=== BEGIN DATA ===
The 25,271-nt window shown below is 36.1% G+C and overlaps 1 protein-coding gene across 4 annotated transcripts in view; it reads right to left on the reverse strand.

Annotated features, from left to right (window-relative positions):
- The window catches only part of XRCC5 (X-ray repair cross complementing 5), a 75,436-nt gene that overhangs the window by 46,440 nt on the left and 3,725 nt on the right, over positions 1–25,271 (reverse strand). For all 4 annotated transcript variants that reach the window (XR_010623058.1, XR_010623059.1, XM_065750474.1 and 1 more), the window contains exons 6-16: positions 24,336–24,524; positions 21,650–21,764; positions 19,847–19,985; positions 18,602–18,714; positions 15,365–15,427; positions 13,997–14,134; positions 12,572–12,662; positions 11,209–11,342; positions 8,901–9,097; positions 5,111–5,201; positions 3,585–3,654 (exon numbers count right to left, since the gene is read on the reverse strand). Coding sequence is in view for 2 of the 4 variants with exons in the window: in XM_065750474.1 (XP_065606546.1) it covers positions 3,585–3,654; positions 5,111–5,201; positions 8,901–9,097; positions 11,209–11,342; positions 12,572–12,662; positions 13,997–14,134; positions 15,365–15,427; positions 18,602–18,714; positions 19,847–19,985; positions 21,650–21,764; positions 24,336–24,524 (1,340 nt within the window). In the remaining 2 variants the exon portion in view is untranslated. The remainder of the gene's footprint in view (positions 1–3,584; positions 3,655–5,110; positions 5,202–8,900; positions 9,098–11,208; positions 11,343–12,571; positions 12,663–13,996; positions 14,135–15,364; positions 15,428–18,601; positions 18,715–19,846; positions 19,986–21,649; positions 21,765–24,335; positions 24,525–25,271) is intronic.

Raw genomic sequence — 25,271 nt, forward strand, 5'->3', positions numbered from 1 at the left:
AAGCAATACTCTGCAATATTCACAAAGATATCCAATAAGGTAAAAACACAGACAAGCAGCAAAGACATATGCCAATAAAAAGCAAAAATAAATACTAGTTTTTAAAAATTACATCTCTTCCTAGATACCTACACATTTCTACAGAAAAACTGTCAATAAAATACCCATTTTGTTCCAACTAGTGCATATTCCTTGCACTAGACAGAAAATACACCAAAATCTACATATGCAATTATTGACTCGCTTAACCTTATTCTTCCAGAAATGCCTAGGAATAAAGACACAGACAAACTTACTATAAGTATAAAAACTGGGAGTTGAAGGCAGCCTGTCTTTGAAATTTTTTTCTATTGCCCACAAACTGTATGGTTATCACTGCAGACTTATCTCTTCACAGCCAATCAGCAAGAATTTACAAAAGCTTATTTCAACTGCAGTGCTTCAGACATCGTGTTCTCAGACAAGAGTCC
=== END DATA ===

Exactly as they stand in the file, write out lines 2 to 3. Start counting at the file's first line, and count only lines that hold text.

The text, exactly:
Annotated features, from left to right (window-relative positions):
- The window catches only part of XRCC5 (X-ray repair cross complementing 5), a 75,436-nt gene that overhangs the window by 46,440 nt on the left and 3,725 nt on the right, over positions 1–25,271 (reverse strand). For all 4 annotated transcript variants that reach the window (XR_010623058.1, XR_010623059.1, XM_065750474.1 and 1 more), the window contains exons 6-16: positions 24,336–24,524; positions 21,650–21,764; positions 19,847–19,985; positions 18,602–18,714; positions 15,365–15,427; positions 13,997–14,134; positions 12,572–12,662; positions 11,209–11,342; positions 8,901–9,097; positions 5,111–5,201; positions 3,585–3,654 (exon numbers count right to left, since the gene is read on the reverse strand). Coding sequence is in view for 2 of the 4 variants with exons in the window: in XM_065750474.1 (XP_065606546.1) it covers positions 3,585–3,654; positions 5,111–5,201; positions 8,901–9,097; positions 11,209–11,342; positions 12,572–12,662; positions 13,997–14,134; positions 15,365–15,427; positions 18,602–18,714; positions 19,847–19,985; positions 21,650–21,764; positions 24,336–24,524 (1,340 nt within the window). In the remaining 2 variants the exon portion in view is untranslated. The remainder of the gene's footprint in view (positions 1–3,584; positions 3,655–5,110; positions 5,202–8,900; positions 9,098–11,208; positions 11,343–12,571; positions 12,663–13,996; positions 14,135–15,364; positions 15,428–18,601; positions 18,715–19,846; positions 19,986–21,649; positions 21,765–24,335; positions 24,525–25,271) is intronic.